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WIREs Nanomed Nanobiotechnol
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SERS Nanosensors and Nanoreporters: Golden Opportunities in Biomedical Applications

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This article provides an overview of recent developments and applications of surface‐enhanced Raman scattering (SERS) nanosensors and nanoreporters in our laboratory for use in biochemical monitoring, medical diagnostics, and therapy. The design and fabrication of different types of plasmonics‐active nanostructures are discussed. The SERS nanosensors can be used in various applications including pH sensing, protein detection, and gene diagnostics. For DNA detection the ‘Molecular Sentinel’ nanoprobe can be used as a homogenous bioassay in solution or on a chip platform. Gold nanostars provide an excellent multi‐modality theranostic platform, combining Raman and SERS with two‐photon luminescence (TPL) imaging as well as photodynamic therapy (PDT), and photothermal therapy (PTT). Plasmonics‐enhanced and optically modulated delivery of nanostars into brain tumor in live animals was demonstrated; photothermal treatment of tumor vasculature may induce inflammasome activation, thus increasing the permeability of the blood brain‐tumor barrier. The imaging method using TPL of gold nanostars provides an unprecedented spatial selectivity for enhanced targeted nanostar delivery to cortical tumor tissue. A quintuple‐modality nanoreporter based on gold nanostars for SERS, TPL, magnetic resonance imaging (MRI), computed tomography (CT), and PTT has recently been developed. The possibility of combining spectral selectivity and high sensitivity of the SERS process with the inherent molecular specificity of bioreceptor‐based nanoprobes provides a unique multiplex and selective diagnostic modality. Several examples of optical detection using SERS in combination with other detection and treatment modalities are discussed to illustrate the usefulness and potential of SERS nanosensors and nanoreporters for medical applications. WIREs Nanomed Nanobiotechnol 2015, 7:17–33. doi: 10.1002/wnan.1283 This article is categorized under: Diagnostic Tools > Biosensing Diagnostic Tools > Diagnostic Nanodevices Diagnostic Tools > In Vivo Nanodiagnostics and Imaging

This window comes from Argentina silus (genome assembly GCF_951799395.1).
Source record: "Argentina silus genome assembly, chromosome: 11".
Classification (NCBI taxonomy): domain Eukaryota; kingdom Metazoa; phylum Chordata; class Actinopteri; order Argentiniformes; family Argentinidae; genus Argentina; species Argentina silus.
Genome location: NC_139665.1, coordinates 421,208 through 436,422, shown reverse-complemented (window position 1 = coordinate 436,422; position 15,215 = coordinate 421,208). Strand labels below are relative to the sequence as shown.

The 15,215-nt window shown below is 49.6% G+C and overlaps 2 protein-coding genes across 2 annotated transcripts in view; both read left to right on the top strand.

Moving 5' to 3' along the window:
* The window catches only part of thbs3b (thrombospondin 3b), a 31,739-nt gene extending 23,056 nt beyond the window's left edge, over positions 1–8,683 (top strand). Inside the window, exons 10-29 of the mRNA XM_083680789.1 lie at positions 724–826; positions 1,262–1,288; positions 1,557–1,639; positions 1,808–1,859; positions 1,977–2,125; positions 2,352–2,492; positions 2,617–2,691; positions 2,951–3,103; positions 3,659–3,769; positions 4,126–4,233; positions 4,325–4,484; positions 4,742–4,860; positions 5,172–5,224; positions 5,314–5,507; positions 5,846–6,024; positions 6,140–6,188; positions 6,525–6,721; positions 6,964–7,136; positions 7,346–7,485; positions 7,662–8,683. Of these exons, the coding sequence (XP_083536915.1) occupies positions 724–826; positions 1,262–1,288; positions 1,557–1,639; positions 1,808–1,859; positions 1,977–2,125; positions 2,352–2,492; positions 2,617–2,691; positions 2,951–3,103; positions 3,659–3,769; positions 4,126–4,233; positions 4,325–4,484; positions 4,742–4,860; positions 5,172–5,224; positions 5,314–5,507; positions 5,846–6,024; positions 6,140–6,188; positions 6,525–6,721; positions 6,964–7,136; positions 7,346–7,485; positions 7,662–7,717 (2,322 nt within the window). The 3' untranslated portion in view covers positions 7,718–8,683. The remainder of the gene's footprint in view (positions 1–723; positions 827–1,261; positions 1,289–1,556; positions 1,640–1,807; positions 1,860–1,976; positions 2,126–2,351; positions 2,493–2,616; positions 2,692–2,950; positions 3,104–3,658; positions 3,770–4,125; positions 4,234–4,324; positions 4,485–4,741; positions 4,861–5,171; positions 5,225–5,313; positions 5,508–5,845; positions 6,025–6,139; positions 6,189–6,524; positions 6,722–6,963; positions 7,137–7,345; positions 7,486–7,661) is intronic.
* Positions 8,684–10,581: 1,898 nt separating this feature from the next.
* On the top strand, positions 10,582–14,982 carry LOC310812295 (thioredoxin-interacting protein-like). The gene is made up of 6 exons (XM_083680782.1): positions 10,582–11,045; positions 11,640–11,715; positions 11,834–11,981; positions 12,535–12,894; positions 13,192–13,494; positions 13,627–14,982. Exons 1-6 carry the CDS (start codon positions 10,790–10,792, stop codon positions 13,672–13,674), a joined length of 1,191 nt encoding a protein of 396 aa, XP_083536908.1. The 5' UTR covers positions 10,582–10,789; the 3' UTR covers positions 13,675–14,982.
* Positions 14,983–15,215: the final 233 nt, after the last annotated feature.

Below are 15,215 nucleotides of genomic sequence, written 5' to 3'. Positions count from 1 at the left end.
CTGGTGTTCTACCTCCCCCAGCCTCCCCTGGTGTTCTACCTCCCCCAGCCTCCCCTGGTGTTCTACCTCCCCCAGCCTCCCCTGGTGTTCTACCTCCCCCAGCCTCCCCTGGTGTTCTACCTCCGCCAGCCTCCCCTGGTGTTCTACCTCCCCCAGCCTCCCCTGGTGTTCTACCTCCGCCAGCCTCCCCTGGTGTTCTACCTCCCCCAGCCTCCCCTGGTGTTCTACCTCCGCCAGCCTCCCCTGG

Surface‐enhanced Raman scattering (SERS)‐active plasmonic platforms. (a) Nanowave platform consisting of nanosphere arrays coated with metal film. The inset represents the unit cell used as a 3‐D model for Finite Element Model (FEM) calculations. (b) Metal film on nanorod arrays fabricated using nanolithography and plasma etching. (c) Scanning electron microscopy (SEM) micrograph showing an array of gold nanopillars formed by focused ion beam (FIB) fabrication. Scale bar is 1 µm. (d) White‐light microscopy image of a SERS‐active nanoprobe measuring the intracellular and extracellular pH of a single live MCF‐7 human breast cancer cell. The inset is an SEM image of the Ag Island Film (AgIF)‐coated nanofiber tip. The scale bar is 500 nm long.
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Surface‐enhanced Raman scattering (SERS) spectra of DTTC loaded in silica‐coated gold nanostars injected intradermally and measured in vivo in a rat model.
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(a) Surface‐enhanced Raman scattering (SERS) intensity at 1066 cm−1 of various concentrations of nanoprobes in solution; (b) SERS spectrum from tumor phantom with nanoprobe.